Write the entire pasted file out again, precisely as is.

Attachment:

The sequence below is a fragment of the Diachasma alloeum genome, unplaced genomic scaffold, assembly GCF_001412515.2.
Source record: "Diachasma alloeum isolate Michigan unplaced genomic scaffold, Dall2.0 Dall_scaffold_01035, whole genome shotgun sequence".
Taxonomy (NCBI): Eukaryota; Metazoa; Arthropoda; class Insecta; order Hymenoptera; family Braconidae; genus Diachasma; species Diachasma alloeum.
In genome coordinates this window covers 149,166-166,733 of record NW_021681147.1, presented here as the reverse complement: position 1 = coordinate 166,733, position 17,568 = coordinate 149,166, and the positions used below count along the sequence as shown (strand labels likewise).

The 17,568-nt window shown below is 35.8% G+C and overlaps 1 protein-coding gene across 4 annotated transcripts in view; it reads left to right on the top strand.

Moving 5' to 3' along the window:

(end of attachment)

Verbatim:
The sequence below is a fragment of the Diachasma alloeum genome, unplaced genomic scaffold, assembly GCF_001412515.2.
Source record: "Diachasma alloeum isolate Michigan unplaced genomic scaffold, Dall2.0 Dall_scaffold_01035, whole genome shotgun sequence".
Taxonomy (NCBI): Eukaryota; Metazoa; Arthropoda; class Insecta; order Hymenoptera; family Braconidae; genus Diachasma; species Diachasma alloeum.
In genome coordinates this window covers 149,166-166,733 of record NW_021681147.1, presented here as the reverse complement: position 1 = coordinate 166,733, position 17,568 = coordinate 149,166, and the positions used below count along the sequence as shown (strand labels likewise).

The 17,568-nt window shown below is 35.8% G+C and overlaps 1 protein-coding gene across 4 annotated transcripts in view; it reads left to right on the top strand.

Moving 5' to 3' along the window: